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Forum topic by Karda posted 05-12-2017 02:41 AM 881 views 0 times favorited 15 replies Add to Favorites Watch
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Karda

817 posts in 392 days


05-12-2017 02:41 AM

Hi, I broke down and got a jig, I couldn’t make one that would work. its a lot like the one Capt Eddies $2.00 dollar jig. I used a plat form on my belt sander the pivot is 4.25 from the belt and the tool protrudes 2”. My question is should I use the jig to make a grind regardless of what the edge profile is now. can I do the same for my spindle gouge which is much farther off than the bowl gouge pictured thanks Mike


15 replies so far

View Wildwood's profile

Wildwood

2187 posts in 1973 days


#1 posted 05-12-2017 10:38 AM

Really don’t understand what you are trying to do, but here are mostly bowl gouge angle used by some woodturners.

http://www.woodcentral.com/newforum/grinds.shtml

Looks like have a knock off an Ellsworth jig have no idea what the preset angle on that jig. Learning curve is finding that bevel angle for each gouge whether bowl or spindle gouge works for you. Some turners like short bevels and others like loner bevels on their tools. To further complicate things can have either finger nail or side grind on bowl or spindle gouge. Some turners only use one type and some turners use both for different turnings.

You might take a look at these planer belts for sharpening your turnint tools.
http://www.woodworkingshop.com/product/pl89253/

-- Bill

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Karda

817 posts in 392 days


#2 posted 05-12-2017 04:18 PM

so what I am hearing is that grind don’t matter as long as it works and it is consistent. My big worry is ruining the gouge by trying to get the right grind. The jig is preset at 45 degrees. thanks for the links they are helpful. I got new belts for metal from HF they are blue zirconia. Thanks Mike

View TheDane's profile

TheDane

5332 posts in 3501 days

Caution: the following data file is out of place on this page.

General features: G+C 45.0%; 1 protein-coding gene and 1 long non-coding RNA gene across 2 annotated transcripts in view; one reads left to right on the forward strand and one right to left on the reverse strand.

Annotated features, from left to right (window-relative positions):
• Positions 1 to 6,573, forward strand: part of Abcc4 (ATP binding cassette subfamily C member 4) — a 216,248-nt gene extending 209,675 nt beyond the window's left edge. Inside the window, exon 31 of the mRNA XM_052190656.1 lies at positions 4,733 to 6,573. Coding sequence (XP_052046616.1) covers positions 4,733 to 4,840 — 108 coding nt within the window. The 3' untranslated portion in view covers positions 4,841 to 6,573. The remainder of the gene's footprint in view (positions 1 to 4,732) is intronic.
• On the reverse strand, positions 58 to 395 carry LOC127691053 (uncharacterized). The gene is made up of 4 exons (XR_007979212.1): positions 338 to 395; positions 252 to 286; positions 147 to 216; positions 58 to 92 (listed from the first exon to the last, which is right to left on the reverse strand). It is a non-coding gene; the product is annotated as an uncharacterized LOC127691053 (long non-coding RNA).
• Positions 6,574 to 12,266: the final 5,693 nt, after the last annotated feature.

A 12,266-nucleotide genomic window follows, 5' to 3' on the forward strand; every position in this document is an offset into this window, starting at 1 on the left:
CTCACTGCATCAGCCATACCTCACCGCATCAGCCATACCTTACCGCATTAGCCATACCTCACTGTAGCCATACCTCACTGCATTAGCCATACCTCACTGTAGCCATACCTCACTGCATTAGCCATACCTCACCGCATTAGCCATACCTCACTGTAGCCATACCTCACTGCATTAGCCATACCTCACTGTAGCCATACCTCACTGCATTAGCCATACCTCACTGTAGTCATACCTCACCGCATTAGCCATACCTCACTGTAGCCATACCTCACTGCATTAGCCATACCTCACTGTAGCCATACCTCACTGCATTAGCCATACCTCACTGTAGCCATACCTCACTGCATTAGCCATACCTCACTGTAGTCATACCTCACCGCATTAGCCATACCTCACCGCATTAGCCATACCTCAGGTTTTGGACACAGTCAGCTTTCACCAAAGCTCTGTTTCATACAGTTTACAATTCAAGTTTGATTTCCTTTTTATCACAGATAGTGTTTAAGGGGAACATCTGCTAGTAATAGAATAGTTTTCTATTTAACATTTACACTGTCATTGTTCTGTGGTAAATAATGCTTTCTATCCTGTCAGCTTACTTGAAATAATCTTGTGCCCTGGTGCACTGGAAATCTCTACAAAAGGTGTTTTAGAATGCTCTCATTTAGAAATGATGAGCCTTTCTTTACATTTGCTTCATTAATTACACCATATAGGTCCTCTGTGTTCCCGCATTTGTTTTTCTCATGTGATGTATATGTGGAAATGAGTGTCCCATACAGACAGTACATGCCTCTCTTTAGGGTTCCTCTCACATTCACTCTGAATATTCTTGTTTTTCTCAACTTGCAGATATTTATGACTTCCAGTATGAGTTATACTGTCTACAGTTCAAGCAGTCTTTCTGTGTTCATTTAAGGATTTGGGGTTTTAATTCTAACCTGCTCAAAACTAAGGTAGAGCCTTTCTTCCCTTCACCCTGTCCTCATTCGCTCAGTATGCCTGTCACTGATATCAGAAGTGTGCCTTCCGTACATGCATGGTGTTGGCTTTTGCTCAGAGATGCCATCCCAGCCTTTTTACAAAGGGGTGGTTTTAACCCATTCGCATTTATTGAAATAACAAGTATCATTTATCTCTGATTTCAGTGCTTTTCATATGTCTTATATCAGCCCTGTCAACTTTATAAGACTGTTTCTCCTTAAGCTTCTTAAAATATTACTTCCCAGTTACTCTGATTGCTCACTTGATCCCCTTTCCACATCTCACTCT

#3 posted 05-12-2017 07:09 PM

I’m not sure I buy the idea that grind doesn’t matter.Some grinds (e.g. 40-degrees) are more aggressive that others (e.g. 60-degrees). A 40-degree grind on a spindle gouge that has swept back wings is a lot more aggressive than a 60-degree conventional grind on a bowl gouge.

From the picture you posted, it appears your rig (with a fixed pivot point) will only do one angle. If it were me, I would re-make the little platform on the belt sander so the pocket is adjustable. That way, you could set the pivot point to grind your gouges to whatever angle you wish.

I understand your frustrations … I went through the same thing when I started turning 7 years ago. I eventually was able to connect with more experienced turners and joined an AAW chapter … it was surprising how fast these little issues that had been driving me nuts went away when I had some hands-on time with guys that knew what they were doing.

Suggest this video … https://youtu.be/9mLgyePHMLk

-- Gerry -- "I don't plan to ever really grow up ... I'm just going to learn how to act in public!"

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Karda

817 posts in 392 days


#4 posted 05-13-2017 03:35 AM

what I meant was , that the important thing was consistacy of what works, I noticed that certain angles are often mentioned mail 30 and 40. I know my jig is set for one angle because I don’t know how to set it for other angle. I don’t have the kind of math to figure the out. i would love to join a turners club but there are none near me, at least not that I can find. thanks Mike

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TheDane

5332 posts in 3501 days


#5 posted 05-13-2017 03:46 AM

Math? You don’t need math. Just re-make the little platform you have attached to your sander so the pocket can slide back and forth. That way, you can use your gouges and the leg of the jig to set the desired angle.

i would love to join a turners club but there are none near me, at least not that I can find.

Where are you?

-- Gerry -- "I don't plan to ever really grow up ... I'm just going to learn how to act in public!"

View MrUnix's profile

MrUnix

6006 posts in 2037 days


#6 posted 05-13-2017 03:48 AM

I know my jig is set for one angle because I don’t know how to set it for other angle.
- Karda

Gerry already mentioned how to change the angle…

If it were me, I would re-make the little platform on the belt sander so the pocket is adjustable. That way, you could set the pivot point to grind your gouges to whatever angle you wish.
- TheDane

Cheers,
Brad

-- Brad in FL - In Dog I trust... everything else is questionable